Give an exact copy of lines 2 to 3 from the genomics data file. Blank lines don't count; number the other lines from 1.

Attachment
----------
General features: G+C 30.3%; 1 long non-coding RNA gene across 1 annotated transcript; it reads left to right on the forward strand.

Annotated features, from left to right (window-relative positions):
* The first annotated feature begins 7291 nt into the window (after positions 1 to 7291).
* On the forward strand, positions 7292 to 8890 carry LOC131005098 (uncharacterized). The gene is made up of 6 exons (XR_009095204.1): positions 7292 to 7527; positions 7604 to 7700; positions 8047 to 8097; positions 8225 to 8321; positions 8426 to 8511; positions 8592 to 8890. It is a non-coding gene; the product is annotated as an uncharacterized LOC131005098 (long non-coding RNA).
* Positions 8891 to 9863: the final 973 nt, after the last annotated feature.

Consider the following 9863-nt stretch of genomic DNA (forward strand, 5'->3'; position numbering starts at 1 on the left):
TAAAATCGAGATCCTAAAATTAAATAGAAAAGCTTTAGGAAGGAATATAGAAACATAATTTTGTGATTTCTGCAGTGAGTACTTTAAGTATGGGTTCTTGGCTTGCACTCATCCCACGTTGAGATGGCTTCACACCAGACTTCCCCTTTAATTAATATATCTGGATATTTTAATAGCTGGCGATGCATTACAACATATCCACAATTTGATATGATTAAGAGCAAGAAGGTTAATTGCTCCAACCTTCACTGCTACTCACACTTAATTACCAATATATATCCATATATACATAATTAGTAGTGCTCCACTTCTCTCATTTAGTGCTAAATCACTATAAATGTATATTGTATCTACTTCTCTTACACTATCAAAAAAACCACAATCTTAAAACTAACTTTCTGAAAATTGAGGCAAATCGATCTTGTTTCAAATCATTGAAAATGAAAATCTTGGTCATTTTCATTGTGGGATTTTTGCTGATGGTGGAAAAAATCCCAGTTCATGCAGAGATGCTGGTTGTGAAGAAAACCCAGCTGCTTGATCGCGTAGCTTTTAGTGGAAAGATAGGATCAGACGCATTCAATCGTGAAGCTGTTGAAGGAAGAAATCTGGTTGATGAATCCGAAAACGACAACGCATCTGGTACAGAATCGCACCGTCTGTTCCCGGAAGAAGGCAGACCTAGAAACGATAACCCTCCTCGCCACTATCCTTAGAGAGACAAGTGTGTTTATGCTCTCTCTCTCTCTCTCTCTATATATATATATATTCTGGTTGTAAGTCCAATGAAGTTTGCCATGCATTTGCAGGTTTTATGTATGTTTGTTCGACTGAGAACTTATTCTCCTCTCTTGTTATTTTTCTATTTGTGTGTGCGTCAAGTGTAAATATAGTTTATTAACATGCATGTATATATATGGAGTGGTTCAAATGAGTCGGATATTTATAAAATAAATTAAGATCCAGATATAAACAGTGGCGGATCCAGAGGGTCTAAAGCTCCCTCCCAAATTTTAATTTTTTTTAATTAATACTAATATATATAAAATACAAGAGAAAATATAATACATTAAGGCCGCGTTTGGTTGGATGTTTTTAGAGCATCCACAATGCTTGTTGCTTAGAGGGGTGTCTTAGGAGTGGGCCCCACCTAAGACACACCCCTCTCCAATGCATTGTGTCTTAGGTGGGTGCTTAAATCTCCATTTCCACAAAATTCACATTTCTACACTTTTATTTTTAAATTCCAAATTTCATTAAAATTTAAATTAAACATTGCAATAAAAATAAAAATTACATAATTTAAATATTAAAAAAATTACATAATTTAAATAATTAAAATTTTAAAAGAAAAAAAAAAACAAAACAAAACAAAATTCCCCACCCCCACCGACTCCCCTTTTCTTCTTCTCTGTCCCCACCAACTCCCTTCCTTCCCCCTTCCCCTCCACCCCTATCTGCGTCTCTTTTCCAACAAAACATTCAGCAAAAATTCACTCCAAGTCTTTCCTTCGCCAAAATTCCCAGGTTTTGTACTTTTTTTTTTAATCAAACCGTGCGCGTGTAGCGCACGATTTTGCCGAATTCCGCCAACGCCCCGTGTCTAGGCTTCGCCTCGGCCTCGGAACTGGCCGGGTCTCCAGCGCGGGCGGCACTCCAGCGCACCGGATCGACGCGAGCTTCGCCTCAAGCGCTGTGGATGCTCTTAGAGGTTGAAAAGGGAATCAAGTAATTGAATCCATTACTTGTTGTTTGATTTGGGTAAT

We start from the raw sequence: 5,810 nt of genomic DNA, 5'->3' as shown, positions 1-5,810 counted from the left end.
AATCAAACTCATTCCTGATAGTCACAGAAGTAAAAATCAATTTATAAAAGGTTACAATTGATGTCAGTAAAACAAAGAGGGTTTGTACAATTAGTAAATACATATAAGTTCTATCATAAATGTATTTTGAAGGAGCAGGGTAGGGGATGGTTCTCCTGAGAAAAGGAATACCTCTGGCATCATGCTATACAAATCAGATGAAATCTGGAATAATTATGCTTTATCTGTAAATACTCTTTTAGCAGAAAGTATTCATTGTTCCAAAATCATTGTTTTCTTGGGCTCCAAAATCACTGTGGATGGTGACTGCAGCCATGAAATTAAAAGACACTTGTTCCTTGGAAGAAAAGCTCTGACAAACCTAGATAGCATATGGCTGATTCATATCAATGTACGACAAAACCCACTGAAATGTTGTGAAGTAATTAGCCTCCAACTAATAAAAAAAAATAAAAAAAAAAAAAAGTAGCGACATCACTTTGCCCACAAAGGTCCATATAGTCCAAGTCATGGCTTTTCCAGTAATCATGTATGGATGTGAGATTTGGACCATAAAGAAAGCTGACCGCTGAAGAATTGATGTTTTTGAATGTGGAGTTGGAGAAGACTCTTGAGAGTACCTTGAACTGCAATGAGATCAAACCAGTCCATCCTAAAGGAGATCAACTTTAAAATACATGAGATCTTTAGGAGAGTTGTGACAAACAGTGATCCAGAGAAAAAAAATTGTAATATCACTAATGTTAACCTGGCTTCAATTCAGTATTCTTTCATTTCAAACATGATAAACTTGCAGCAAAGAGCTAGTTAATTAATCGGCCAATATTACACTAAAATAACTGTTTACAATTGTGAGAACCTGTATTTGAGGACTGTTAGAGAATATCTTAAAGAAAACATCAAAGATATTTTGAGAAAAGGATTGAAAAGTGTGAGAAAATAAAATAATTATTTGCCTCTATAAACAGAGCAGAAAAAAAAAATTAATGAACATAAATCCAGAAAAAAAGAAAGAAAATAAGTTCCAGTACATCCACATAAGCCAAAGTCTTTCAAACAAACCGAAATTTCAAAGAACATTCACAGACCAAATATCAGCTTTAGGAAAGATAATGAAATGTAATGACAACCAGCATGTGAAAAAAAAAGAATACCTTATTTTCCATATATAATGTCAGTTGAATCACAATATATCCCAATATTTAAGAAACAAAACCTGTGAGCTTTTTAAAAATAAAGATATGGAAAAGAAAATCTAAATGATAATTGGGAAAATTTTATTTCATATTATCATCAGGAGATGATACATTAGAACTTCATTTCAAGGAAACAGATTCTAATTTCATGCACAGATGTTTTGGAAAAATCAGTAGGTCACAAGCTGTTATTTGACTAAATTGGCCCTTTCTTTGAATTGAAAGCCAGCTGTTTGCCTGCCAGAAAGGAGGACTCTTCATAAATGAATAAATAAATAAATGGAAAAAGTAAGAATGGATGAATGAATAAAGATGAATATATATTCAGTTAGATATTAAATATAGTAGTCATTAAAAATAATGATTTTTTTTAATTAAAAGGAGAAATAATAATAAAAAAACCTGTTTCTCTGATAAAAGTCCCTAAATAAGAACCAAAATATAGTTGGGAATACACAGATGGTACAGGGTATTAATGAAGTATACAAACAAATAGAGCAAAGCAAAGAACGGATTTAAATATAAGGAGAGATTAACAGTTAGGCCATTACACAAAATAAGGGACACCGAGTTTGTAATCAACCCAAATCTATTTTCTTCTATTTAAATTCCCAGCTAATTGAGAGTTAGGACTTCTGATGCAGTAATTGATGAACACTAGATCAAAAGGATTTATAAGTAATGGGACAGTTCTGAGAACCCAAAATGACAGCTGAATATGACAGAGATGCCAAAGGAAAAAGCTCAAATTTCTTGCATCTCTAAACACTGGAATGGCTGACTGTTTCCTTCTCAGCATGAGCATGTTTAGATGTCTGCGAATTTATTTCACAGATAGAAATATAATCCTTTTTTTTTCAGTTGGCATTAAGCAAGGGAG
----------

Annotated features, from left to right (window-relative positions):
* The first annotated feature begins 7291 nt into the window (after positions 1 to 7291).